“I could feel my hands squeezing the life out of his chain-mail-covered neck.”
You will believe that a Spider-Man can cry, that an Iron Man can die, and that a writer will make you sigh!
WRITER: Brian Michael Bendis
ARTIST: Nico Leon
COLOR ARTISTS: Marte Gracia & Rachelle Rosenberg
LETTERER: VC’s Cory Petit
COVER ARTISTS: Sara Pichelli & Jason Keith
TITLE PAGE DESIGN: Nicholas Russell
ASSISTANT EDITOR: Allison Stock
ASSOCIATE EDITOR: Devin Lewis
EDITOR: Nick Lowe
STORY: Ganke covertly sneaks back into his dorm to find Miles. Miles is very upset and fills Ganke in on what’s been happening. As he does this, they are joined by Fabio and Ms. Marvel. He tells them about the supposed death of Tony Stark and how Miles feels there is a darkness inside him, possibly inherited from his family. As his friends reassure him, Jefferson, listening outside the door, turns away in shame.
THOUGHTS: Pichelli once again graces this title with a cover, with rumor (i.e. solicits) that she will return to full art chores for the next few issues. It’s got a lot of Civil War players on the cover, but at least half don’t make an actual appearance in the pages that follow. Still, it’s more on point than last month’s Venom cover.
This issue was once again a bit of a mixed bag for me. Ganke finally finds Miles in their dorm room. The timing seems a bit off based on where everyone was last issue-Ganke was on a roof in New York when he found out Miles was already in DC. Both he and Danika witnessed Stark zoom by them as he headed to his fate, yet somehow the next issue of Civil War II played out and Miles got back to their home in the time it took Ganke to get from whatever roof he was on back to the same dorm room! I do applaud Bendis for allowing Leon to show how traumatized Miles is in the art. Not only does it show how much this is affecting him, but also that he is still very young, but not afraid to reveal his true feelings in front of his closest friend.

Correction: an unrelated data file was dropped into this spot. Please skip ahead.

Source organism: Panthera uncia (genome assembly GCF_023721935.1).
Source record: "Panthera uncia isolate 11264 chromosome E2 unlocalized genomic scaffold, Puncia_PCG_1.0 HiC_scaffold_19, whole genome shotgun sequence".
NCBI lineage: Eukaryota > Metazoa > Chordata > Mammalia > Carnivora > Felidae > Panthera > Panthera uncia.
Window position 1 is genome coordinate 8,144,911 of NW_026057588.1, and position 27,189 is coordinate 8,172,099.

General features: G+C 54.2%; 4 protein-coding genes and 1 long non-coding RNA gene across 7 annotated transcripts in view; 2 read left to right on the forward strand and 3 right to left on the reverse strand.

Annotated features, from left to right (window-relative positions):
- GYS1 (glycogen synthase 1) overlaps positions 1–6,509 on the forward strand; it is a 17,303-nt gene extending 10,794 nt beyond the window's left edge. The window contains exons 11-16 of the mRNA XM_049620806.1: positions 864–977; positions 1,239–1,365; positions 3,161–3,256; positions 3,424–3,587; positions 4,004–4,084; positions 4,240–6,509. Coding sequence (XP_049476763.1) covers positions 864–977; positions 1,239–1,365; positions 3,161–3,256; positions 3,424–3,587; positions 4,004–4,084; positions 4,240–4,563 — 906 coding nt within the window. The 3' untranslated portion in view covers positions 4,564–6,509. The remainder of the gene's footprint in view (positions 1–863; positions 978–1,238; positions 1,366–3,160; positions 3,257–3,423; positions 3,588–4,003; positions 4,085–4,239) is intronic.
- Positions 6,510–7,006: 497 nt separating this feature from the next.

It’s also showing his emotions that I take umbrage with, or more specifically, the lack thereof. Ganke once again says Miles is a “hot mess.” Bendis has repeatedly had Ganke mention this over the course of this volume, yet nowhere have we seen definitive proof of this beyond the typical Spider trouble of trying to make the dual identity work amidst the juggling of school, personal life, and super-heroics. Over in Spider-Man 2099 Peter David has shown us a Miguel who has increasingly had anger issues, be it pummeling Man Mountain Marko, or getting hostile with Peter Parker. Miguel has even come to this realization himself in his thought captions. Bendis has done the opposite. Not only have we not seen Miles go out of control, his inner monologue has given us no such inkling, even through the increased stress of Civil War II. Ganke even has the gall to ask Miles if he did kill Steve Cap, but as a reader we’ve been given nothing to even consider this as something Miles could potentially do, making Ganke seem like he doesn’t know his lifelong friend as well as us.
Bendis does hit the mark on a few things. I feel like Ganke speaks to fan speculation when he considers the possibility that maybe Captain America “was secretly, like, a bad dude, or something”, with the vision pertaining to Miles finding out. Also, the standoffs, both with the police and later with the Captains Marvel and America are suitably tense. Considering Miles has the proportionate strength, speed, and agility of a spider, I was still worried how he was going to get out of that situation. Leon really made the gun aimed at Miles feel very threatening.